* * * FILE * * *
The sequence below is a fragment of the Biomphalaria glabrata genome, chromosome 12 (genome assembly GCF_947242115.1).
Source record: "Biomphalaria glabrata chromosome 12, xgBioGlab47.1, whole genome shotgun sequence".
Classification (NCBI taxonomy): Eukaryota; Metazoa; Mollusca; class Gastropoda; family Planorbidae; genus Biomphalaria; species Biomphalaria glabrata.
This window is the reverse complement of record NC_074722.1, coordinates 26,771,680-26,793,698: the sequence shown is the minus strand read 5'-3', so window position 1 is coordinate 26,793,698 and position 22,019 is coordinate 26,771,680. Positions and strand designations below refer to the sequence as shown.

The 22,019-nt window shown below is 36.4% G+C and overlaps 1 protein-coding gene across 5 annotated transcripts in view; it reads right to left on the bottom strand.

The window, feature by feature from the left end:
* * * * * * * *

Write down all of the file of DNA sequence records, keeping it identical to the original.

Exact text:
The sequence below is a fragment of the Biomphalaria glabrata genome, chromosome 12 (genome assembly GCF_947242115.1).
Source record: "Biomphalaria glabrata chromosome 12, xgBioGlab47.1, whole genome shotgun sequence".
Classification (NCBI taxonomy): Eukaryota; Metazoa; Mollusca; class Gastropoda; family Planorbidae; genus Biomphalaria; species Biomphalaria glabrata.
This window is the reverse complement of record NC_074722.1, coordinates 26,771,680-26,793,698: the sequence shown is the minus strand read 5'-3', so window position 1 is coordinate 26,793,698 and position 22,019 is coordinate 26,771,680. Positions and strand designations below refer to the sequence as shown.

The 22,019-nt window shown below is 36.4% G+C and overlaps 1 protein-coding gene across 5 annotated transcripts in view; it reads right to left on the bottom strand.

The window, feature by feature from the left end: